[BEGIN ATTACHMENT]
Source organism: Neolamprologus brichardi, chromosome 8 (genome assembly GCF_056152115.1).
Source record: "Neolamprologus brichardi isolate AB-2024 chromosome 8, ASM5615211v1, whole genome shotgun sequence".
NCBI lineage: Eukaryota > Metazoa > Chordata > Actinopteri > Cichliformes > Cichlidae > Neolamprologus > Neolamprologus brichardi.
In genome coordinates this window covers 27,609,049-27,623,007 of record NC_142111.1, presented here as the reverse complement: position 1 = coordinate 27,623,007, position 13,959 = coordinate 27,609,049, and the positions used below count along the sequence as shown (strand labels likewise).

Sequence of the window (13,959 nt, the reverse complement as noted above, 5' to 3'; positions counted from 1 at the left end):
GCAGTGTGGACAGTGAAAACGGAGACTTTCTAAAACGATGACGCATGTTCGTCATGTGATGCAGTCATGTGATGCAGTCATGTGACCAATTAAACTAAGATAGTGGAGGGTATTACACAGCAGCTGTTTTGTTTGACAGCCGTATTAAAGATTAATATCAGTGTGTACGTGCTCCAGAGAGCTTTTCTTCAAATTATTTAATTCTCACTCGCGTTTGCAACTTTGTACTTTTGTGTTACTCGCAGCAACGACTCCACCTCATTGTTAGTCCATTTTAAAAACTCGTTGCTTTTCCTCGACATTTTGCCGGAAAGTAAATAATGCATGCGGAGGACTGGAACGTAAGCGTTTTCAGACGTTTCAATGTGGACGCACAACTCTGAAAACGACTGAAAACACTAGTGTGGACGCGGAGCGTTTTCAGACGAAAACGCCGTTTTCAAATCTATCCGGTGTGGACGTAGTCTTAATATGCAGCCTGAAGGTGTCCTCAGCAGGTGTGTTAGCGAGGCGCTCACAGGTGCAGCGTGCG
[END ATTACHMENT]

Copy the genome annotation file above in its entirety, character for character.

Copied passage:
Source organism: Neolamprologus brichardi, chromosome 8 (genome assembly GCF_056152115.1).
Source record: "Neolamprologus brichardi isolate AB-2024 chromosome 8, ASM5615211v1, whole genome shotgun sequence".
NCBI lineage: Eukaryota > Metazoa > Chordata > Actinopteri > Cichliformes > Cichlidae > Neolamprologus > Neolamprologus brichardi.
In genome coordinates this window covers 27,609,049-27,623,007 of record NC_142111.1, presented here as the reverse complement: position 1 = coordinate 27,623,007, position 13,959 = coordinate 27,609,049, and the positions used below count along the sequence as shown (strand labels likewise).

Sequence of the window (13,959 nt, the reverse complement as noted above, 5' to 3'; positions counted from 1 at the left end):
GCAGTGTGGACAGTGAAAACGGAGACTTTCTAAAACGATGACGCATGTTCGTCATGTGATGCAGTCATGTGATGCAGTCATGTGACCAATTAAACTAAGATAGTGGAGGGTATTACACAGCAGCTGTTTTGTTTGACAGCCGTATTAAAGATTAATATCAGTGTGTACGTGCTCCAGAGAGCTTTTCTTCAAATTATTTAATTCTCACTCGCGTTTGCAACTTTGTACTTTTGTGTTACTCGCAGCAACGACTCCACCTCATTGTTAGTCCATTTTAAAAACTCGTTGCTTTTCCTCGACATTTTGCCGGAAAGTAAATAATGCATGCGGAGGACTGGAACGTAAGCGTTTTCAGACGTTTCAATGTGGACGCACAACTCTGAAAACGACTGAAAACACTAGTGTGGACGCGGAGCGTTTTCAGACGAAAACGCCGTTTTCAAATCTATCCGGTGTGGACGTAGTCTTAATATGCAGCCTGAAGGTGTCCTCAGCAGGTGTGTTAGCGAGGCGCTCACAGGTGCAGCGTGCG